We tried, we really did. When we published our pastrami tour, we were confident that we had hit every spot in the metro area with a noteworthy pastrami sandwich. Yet somehow, during the process of eating and writing, and eating and writing, we missed some good ones. You caught us and called us out, and bless you for doing so.
Perhaps they were being gracious on our first visit to the St. Paul Meat Shop (1674 Grand Ave, St. Paul, above), when they excused us for missing their flagship pastrami sandwich ($14, top) by explaining that for their first couple of months in business, they were trying to fly under the radar pastrami-wise, until their recipe was tested and perfected. They shared their process: beef brisket (of course) is dry cured for 16 days (no more, no less), seasoned and smoked, and then finished sous vide.
The result is fatty and chewy, but still tender enough to give way to the teeth. Profoundly flavorful in a spicy-more-than-smoky way, the meat is cut thick to order (even too thick to call it sliced) and piled to modest height on lightly toasted Breadsmith caraway rye with a smear of well balanced, grainy mustard. The dry bread holds the sandwich together to the last crumb. You might not even need a napkin; this sandwich is engineered so well. We will cry it from the rooftops: tested and perfected, this is a damn fine pastrami sandwich. And we’d expect nothing less from the sister deli of the St. Paul Cheese Shop, purveyors themselves of fine sandwiches.
Sitting just one door down from Be’wiched of the “pastrami hall of fame,” Borough (730 Washington Ave N, Minneapolis) is serving up (lunch only) a sandwich ($13) that is top to bottom house made, from the bread to the mustard to the meat. Sandwiched between rectangular, griddled slices of caraway rye, the pastrami is thin-sliced and fatty to excess, yet somehow still a bit tough. Resonant smoky flavor redeems the textural issues to some extent. A zippy mustard opens the sinuses, and sauerkraut cuts the fat, adding a welcome vegetal crunch. As a whole, however, the buttery and brittle bread coupled with pastrami that wants to stick together makes a sandwich that is overly rich and requires careful handling to keep the contents from tumbling out onto the plate. It is a good sandwich, but flawed, especially sitting on a menu next to the “burger hall of fame” Parlour Burger.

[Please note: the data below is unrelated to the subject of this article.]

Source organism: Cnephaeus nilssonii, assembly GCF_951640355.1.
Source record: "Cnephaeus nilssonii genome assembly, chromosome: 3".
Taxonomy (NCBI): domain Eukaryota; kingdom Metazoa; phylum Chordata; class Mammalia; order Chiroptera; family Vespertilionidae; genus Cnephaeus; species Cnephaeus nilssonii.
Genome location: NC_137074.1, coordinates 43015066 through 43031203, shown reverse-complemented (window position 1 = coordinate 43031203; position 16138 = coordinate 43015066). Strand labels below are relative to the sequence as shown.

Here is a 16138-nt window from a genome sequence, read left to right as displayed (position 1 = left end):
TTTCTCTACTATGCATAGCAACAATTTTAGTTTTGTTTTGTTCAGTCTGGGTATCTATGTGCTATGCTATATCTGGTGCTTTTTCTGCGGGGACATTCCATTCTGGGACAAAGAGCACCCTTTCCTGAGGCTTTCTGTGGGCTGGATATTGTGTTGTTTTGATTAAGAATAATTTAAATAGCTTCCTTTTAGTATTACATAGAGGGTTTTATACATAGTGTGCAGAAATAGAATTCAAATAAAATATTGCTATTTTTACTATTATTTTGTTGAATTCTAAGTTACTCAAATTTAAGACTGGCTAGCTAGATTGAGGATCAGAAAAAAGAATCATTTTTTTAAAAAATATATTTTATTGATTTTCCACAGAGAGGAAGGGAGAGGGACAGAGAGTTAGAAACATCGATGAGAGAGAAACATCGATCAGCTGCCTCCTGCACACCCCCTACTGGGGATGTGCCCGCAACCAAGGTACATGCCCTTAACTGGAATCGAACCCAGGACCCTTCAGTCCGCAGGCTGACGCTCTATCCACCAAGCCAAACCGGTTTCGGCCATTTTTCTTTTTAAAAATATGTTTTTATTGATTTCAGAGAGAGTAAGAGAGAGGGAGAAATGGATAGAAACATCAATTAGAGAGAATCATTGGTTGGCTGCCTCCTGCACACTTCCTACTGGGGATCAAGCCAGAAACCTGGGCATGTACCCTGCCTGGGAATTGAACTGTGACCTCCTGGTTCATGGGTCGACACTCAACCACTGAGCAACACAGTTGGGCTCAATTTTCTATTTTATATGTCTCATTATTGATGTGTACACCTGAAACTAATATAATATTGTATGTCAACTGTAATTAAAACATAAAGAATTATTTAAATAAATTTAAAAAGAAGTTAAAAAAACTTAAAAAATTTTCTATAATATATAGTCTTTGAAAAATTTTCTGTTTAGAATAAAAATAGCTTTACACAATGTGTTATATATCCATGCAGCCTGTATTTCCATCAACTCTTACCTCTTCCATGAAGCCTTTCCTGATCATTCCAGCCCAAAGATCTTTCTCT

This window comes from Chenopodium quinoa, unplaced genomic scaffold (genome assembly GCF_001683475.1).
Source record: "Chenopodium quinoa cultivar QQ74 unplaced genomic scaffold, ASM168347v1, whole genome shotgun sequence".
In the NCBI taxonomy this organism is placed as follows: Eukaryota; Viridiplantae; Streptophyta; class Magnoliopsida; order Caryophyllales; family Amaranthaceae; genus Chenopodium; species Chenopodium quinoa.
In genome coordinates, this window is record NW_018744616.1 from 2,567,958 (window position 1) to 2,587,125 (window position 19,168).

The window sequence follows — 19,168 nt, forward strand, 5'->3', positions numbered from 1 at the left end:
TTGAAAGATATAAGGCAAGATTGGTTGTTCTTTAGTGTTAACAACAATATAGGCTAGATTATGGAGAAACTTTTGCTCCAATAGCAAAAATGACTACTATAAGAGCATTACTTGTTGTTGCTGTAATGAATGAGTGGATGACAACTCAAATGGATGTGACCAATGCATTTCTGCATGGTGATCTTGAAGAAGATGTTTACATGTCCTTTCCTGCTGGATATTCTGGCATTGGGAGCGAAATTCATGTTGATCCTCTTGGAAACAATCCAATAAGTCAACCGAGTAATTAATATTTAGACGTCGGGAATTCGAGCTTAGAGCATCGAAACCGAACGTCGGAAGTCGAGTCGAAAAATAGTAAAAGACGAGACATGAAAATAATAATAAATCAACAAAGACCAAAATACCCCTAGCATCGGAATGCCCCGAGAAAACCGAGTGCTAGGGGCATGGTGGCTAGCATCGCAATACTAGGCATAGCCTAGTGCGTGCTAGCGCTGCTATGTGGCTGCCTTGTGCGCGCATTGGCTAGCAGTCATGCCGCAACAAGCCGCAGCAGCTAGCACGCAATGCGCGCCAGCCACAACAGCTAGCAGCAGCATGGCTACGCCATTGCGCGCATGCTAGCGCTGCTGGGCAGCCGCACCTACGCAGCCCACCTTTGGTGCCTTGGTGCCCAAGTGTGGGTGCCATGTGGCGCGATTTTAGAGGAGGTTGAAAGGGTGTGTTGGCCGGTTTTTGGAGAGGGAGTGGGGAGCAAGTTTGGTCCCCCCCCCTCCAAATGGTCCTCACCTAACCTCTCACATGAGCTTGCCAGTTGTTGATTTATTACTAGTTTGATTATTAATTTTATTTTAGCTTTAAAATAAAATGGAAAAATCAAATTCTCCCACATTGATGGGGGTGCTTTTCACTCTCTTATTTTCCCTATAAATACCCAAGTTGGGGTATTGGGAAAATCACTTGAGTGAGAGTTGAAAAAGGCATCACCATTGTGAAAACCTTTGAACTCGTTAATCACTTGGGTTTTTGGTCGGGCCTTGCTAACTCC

About 150 miles outside the scope of this Twin Cities tour, but nevertheless well worth mentioning, is the unfortunately named but absolutely delicious Pastrami Mommy sandwich ($9.25) at Northern Waters Smokehaus (394 Lake Ave S, Duluth). Bucking the Jewish deli tradition, this sandwich is served cold and includes provolone, peperoncini, greens, mustard, and mayo. The lean bison pastrami is so good as to have caught the eye of a certain poorly dressed, aggressively coiffed TV host and “restaurateur.”
While we are a little sheepish about the above omissions from our Great Twin Cities Pastrami Tour, these are three sandwiches that we are thrilled to have in town and in state. Our bellies are full, and the state of pastrami is sound.